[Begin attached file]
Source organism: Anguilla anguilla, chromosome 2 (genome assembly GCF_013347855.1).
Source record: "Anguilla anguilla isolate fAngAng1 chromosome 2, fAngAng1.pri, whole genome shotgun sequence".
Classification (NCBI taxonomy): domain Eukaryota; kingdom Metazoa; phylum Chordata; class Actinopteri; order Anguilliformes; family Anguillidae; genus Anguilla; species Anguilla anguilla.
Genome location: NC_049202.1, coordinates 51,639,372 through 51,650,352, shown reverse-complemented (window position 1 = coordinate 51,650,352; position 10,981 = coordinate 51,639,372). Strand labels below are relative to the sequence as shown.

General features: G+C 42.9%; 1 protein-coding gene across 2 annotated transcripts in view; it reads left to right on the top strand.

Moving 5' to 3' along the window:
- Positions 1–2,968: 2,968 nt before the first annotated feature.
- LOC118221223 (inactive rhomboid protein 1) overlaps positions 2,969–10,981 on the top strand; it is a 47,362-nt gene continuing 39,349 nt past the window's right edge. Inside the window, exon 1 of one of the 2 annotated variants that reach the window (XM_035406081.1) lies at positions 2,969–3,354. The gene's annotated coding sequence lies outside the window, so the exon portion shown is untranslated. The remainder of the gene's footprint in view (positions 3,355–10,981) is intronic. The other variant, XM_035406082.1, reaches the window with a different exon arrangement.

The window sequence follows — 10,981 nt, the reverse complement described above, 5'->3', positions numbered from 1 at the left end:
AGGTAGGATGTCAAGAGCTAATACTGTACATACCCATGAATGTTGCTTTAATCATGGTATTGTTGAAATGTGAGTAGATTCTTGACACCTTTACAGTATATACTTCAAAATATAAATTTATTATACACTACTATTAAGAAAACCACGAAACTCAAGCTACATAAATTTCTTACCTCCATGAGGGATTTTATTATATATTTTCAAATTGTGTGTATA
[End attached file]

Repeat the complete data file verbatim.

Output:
Source organism: Anguilla anguilla, chromosome 2 (genome assembly GCF_013347855.1).
Source record: "Anguilla anguilla isolate fAngAng1 chromosome 2, fAngAng1.pri, whole genome shotgun sequence".
Classification (NCBI taxonomy): domain Eukaryota; kingdom Metazoa; phylum Chordata; class Actinopteri; order Anguilliformes; family Anguillidae; genus Anguilla; species Anguilla anguilla.
Genome location: NC_049202.1, coordinates 51,639,372 through 51,650,352, shown reverse-complemented (window position 1 = coordinate 51,650,352; position 10,981 = coordinate 51,639,372). Strand labels below are relative to the sequence as shown.

General features: G+C 42.9%; 1 protein-coding gene across 2 annotated transcripts in view; it reads left to right on the top strand.

Moving 5' to 3' along the window:
- Positions 1–2,968: 2,968 nt before the first annotated feature.
- LOC118221223 (inactive rhomboid protein 1) overlaps positions 2,969–10,981 on the top strand; it is a 47,362-nt gene continuing 39,349 nt past the window's right edge. Inside the window, exon 1 of one of the 2 annotated variants that reach the window (XM_035406081.1) lies at positions 2,969–3,354. The gene's annotated coding sequence lies outside the window, so the exon portion shown is untranslated. The remainder of the gene's footprint in view (positions 3,355–10,981) is intronic. The other variant, XM_035406082.1, reaches the window with a different exon arrangement.

The window sequence follows — 10,981 nt, the reverse complement described above, 5'->3', positions numbered from 1 at the left end:
AGGTAGGATGTCAAGAGCTAATACTGTACATACCCATGAATGTTGCTTTAATCATGGTATTGTTGAAATGTGAGTAGATTCTTGACACCTTTACAGTATATACTTCAAAATATAAATTTATTATACACTACTATTAAGAAAACCACGAAACTCAAGCTACATAAATTTCTTACCTCCATGAGGGATTTTATTATATATTTTCAAATTGTGTGTATA